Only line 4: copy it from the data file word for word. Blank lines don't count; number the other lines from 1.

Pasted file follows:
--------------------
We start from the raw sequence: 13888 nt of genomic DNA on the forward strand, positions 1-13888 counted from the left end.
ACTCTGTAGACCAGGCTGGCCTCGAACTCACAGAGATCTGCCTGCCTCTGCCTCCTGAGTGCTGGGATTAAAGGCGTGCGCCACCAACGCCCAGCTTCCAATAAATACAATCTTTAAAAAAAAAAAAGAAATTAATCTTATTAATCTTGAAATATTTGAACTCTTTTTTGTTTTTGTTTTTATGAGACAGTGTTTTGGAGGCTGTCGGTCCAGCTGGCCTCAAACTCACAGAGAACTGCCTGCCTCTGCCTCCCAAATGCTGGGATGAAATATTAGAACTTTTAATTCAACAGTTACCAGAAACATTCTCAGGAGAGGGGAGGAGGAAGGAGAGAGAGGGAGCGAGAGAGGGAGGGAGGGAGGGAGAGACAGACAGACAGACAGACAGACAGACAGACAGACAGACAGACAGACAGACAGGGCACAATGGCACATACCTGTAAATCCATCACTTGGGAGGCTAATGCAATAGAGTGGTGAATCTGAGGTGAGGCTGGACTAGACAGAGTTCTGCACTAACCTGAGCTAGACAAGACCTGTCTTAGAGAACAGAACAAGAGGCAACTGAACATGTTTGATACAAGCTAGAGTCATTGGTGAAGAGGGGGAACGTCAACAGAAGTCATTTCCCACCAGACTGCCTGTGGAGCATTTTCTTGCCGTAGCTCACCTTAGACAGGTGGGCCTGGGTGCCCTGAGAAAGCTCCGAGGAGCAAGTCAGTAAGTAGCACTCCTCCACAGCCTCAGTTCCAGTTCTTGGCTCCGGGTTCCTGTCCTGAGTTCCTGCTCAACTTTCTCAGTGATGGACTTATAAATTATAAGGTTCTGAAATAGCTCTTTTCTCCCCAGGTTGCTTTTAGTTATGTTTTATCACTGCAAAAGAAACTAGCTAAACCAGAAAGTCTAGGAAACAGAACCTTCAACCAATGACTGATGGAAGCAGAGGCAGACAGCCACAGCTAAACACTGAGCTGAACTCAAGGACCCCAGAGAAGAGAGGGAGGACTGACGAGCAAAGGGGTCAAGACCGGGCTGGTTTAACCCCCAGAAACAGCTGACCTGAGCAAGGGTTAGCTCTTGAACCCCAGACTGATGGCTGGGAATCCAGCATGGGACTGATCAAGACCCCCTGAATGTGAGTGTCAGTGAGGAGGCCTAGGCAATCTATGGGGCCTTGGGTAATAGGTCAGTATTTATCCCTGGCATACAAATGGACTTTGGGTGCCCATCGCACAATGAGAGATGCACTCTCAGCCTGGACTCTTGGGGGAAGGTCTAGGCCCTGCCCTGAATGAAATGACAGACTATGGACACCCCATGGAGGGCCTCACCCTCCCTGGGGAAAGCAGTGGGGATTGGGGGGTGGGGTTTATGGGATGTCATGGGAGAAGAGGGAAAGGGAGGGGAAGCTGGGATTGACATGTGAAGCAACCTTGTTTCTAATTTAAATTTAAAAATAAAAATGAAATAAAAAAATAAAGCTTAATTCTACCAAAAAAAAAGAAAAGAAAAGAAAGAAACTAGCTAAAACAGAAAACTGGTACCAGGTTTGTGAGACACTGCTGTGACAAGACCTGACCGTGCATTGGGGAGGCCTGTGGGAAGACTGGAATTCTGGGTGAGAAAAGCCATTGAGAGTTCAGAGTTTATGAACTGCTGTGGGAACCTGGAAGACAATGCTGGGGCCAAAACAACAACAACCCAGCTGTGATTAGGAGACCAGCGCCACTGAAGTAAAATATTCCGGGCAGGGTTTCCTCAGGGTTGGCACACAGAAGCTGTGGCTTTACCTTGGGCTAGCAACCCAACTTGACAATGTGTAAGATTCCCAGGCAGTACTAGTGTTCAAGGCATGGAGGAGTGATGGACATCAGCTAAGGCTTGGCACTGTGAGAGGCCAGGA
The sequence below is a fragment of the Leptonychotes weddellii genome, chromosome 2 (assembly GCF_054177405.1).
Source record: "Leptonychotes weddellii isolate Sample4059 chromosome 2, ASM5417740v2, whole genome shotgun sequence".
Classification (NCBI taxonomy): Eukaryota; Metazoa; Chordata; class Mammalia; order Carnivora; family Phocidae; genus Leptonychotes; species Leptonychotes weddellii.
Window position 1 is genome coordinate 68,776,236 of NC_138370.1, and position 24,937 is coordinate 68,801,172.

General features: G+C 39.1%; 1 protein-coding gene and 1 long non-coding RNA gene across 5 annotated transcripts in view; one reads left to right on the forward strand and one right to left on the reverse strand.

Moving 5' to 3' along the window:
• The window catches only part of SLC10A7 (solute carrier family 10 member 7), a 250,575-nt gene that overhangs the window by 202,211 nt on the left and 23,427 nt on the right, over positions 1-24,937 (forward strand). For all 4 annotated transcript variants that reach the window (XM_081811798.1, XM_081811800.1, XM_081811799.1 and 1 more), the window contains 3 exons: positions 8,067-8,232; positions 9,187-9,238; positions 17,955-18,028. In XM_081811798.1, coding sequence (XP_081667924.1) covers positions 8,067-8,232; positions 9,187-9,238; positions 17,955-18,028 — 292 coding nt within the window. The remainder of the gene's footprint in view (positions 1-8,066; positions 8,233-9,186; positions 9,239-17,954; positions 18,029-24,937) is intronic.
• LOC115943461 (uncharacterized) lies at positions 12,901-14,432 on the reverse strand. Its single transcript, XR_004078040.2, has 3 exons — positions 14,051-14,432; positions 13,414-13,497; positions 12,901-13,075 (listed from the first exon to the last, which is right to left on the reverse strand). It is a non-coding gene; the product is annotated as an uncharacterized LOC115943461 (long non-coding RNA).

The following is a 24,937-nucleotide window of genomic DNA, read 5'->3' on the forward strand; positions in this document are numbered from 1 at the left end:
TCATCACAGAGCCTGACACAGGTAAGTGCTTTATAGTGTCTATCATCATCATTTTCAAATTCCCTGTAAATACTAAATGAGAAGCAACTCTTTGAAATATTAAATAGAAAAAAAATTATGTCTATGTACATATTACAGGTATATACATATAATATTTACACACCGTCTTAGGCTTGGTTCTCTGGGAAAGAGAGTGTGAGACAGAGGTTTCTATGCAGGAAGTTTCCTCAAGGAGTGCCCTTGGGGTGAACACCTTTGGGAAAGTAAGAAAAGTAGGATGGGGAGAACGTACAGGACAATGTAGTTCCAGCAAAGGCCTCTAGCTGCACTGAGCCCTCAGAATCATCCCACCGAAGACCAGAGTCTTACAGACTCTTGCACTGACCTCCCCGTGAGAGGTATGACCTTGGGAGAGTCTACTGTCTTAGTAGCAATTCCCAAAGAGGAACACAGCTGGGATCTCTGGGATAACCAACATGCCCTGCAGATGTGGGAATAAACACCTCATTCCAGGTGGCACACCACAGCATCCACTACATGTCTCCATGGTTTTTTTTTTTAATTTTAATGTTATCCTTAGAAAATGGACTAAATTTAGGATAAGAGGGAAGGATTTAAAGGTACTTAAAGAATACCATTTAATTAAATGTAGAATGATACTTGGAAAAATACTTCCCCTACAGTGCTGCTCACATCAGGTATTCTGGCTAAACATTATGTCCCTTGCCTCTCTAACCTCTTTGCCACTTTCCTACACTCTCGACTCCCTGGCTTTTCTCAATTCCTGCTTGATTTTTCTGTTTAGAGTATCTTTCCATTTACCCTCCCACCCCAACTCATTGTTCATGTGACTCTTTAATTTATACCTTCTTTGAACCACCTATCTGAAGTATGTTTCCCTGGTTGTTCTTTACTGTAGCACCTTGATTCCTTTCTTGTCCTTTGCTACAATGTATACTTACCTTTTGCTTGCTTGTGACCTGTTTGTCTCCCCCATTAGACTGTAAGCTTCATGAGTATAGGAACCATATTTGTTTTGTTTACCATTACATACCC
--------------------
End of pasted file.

Source record: "Leptonychotes weddellii isolate Sample4059 chromosome 2, ASM5417740v2, whole genome shotgun sequence".